3. Evaluation of new vector control tools:
· Evaluation of new vector control products (LLINs and combination nets) on behalf of the WHO Pesticide Evaluation Scheme (WHOPES). Phase II trials of efficacy and wash resistance in experimental huts, Phase III trials of LLIN effectiveness and durability are evaluated in household randomised trials.
· Comparative studies with prototype or commercial products in laboratory, semi-field or village trials sponsored by manufacturing industry.
4. Targeting of Rapid Diagnostic Tests (RDT) and Artemesinin Combination Therapy (ACT) for improved management of falciparum and vivax malaria in Afghanistan. A multidisciplinary project funded by the ACT Consortium implemented through the several international and local health care NGOs operating in northern and eastern Afghanistan.
- Clinical trials
- Drug resistance
- Implementation research
- Public health
- Randomised controlled trials
- Vector control
- Operational research
- Vector biology
Disease and Health Conditions
- Infectious disease
- Neglected Tropical Diseases (NTDs)
- South Asia
- Sub-Saharan Africa (developing only)
- Burkina Faso
- Cote d'Ivoire
- Health In Fragile Countries
Control of pyrethroid and DDT-resistant Anopheles gambiae by application of indoor residual spraying or mosquito nets treated with a long-lasting organophosphate insecticide, chlorpyrifos-methyl.
N'guessan, R.; Boko, P.; Odjo, A.; Chabi, J.; Akogbeto, M.; Rowland, M.;
Malar J, 2010; 9(1):44
The Impact of Phenotypic and Genotypic G6PD Deficiency on Risk of Plasmodium vivax Infection: A Case-Control Study amongst Afghan Refugees in Pakistan.
Leslie, T.; Briceño, M.; Mayan, I.; Mohammed, N.; Klinkenberg, E.; Sibley, C.H.; Whitty, C.J.; Rowland, M.;
PLoS Med, 2010; 7(5):e1000283
A randomised trial of an eight-week, once weekly primaquine regimen to prevent relapse of plasmodium vivax in Northwest Frontier Province, Pakistan.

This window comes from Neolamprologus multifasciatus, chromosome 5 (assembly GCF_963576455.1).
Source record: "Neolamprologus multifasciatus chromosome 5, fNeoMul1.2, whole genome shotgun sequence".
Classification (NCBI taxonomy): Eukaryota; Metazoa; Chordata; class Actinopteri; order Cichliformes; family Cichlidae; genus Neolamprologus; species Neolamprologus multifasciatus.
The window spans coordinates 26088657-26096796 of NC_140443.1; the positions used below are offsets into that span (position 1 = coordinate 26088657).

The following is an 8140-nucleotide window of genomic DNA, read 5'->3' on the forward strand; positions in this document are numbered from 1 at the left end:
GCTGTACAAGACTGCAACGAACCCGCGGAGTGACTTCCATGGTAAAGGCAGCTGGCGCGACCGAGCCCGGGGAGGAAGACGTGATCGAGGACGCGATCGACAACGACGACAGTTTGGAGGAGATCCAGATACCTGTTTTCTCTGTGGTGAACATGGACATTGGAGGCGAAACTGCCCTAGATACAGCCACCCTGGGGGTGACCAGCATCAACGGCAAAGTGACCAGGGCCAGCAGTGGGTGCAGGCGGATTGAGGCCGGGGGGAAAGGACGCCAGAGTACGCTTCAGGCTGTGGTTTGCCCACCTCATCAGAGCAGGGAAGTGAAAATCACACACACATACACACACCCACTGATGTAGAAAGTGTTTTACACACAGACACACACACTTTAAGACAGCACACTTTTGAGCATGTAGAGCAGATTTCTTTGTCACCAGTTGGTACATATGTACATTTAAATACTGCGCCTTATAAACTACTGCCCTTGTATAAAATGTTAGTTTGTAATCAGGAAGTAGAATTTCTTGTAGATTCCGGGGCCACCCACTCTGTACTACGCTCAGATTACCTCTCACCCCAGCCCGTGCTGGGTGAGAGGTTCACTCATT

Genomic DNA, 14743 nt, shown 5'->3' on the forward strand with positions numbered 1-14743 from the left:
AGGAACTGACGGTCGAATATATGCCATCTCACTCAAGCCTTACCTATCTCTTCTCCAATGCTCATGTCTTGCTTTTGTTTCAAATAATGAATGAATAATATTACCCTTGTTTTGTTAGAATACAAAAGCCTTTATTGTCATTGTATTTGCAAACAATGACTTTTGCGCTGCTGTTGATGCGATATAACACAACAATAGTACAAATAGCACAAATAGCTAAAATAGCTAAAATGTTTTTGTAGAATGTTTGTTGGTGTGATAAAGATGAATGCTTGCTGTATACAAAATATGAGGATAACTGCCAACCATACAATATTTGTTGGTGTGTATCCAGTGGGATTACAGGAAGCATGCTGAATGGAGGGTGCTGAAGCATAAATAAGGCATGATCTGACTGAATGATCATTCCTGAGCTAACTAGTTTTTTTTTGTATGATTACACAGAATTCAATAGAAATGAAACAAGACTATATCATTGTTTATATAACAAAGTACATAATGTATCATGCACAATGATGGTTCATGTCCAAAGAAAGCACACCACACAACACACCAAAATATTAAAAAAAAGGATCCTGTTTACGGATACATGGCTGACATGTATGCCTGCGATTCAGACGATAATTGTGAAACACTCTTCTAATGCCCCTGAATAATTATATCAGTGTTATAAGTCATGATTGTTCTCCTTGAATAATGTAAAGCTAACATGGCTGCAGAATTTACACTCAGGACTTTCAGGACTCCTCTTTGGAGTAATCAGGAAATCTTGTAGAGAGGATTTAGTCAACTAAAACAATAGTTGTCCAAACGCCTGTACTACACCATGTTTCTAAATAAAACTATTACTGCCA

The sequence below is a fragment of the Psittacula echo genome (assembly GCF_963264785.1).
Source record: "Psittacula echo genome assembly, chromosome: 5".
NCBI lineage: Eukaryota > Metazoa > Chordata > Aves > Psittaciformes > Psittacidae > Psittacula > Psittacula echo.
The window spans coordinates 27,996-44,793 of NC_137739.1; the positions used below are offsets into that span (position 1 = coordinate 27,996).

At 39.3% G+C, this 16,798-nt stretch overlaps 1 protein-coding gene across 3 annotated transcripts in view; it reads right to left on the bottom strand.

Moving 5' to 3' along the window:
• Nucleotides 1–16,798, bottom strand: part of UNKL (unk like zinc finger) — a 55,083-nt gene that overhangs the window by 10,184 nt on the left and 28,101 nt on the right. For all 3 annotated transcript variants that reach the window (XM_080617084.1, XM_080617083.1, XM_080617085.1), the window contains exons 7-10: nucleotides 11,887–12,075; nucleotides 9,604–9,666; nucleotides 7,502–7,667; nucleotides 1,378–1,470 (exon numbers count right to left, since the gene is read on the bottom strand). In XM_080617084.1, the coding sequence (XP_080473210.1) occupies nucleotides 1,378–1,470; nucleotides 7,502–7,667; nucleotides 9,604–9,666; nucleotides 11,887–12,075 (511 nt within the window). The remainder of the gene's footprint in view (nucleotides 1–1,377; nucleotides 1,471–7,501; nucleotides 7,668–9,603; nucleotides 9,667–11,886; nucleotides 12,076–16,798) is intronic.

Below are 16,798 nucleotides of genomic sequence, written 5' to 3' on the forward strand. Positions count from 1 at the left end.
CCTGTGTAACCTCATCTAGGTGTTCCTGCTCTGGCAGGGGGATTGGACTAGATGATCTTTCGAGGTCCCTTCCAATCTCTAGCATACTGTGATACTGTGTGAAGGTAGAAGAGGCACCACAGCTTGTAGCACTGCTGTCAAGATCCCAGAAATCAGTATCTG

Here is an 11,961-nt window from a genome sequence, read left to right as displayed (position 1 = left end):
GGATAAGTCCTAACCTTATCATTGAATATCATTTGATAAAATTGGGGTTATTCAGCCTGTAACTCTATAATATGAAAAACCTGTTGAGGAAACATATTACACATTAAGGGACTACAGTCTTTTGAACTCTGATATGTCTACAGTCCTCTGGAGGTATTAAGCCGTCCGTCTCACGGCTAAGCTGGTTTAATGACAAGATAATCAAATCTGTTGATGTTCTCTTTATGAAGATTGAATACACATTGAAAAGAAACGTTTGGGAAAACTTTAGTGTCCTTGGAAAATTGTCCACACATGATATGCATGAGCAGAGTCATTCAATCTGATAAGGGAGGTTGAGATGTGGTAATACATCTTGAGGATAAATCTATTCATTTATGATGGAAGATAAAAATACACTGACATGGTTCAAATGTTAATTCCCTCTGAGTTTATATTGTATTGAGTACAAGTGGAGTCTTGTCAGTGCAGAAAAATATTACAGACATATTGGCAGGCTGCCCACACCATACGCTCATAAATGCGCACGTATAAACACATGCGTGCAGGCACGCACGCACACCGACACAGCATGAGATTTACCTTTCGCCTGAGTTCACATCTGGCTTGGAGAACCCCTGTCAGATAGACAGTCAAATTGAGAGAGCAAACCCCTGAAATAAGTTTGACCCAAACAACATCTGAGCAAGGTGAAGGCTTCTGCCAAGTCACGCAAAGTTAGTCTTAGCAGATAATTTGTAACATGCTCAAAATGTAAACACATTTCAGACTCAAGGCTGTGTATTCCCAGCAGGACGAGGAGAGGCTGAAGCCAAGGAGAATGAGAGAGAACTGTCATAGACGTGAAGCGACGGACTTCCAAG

Leslie, T.; Mayan, I.; Mohammed, N.; Erasmus, P.; Kolaczinski, J.; Whitty, C.J.; Rowland, M.;
PLoS ONE, 2008; 3(8):e2861
Reduced efficacy of insecticide-treated nets and indoor residual spraying for malaria control in pyrethroid resistance area, Benin
N'Guessan, R.; Corbel, V.; Akogbéto, M.; Rowland, M.;
Emerging Infectious Diseases, 2007; 13(2):199-206
Hill, J.; Lines, J.; Rowland, M.;
Adv Parasitol, 2006; 61:77-128
Malaria control in Afghanistan: progress and challenges.
Kolaczinski, J.; Graham, K.; Fahim, A.; Brooker, S.; Rowland, M.;
Lancet, 2005; 365(9469):1506-12
DEET mosquito repellent provides personal protection against malaria: a household randomized trial in an Afghan refugee camp in Pakistan
Rowland, M.; Downey, G.; Rab, A.; Freeman, T.; Mohammad, N.; Rehman, H.; Durrani, N.; Reyburn, H.; Curtis, C.; Lines, J.; Fayaz, M.
Tropical Medicine & International Health, 2004; 9(3):335-42
Control of malaria in Pakistan by applying deltamethrin insecticide to cattle: a community-randomised trial
Rowland, M.; Durrani, N.; Kenward, M.; Mohammed, N.; Urahman, H.; Hewitt, S.
Lancet, 2001; 357(9271):1837-1841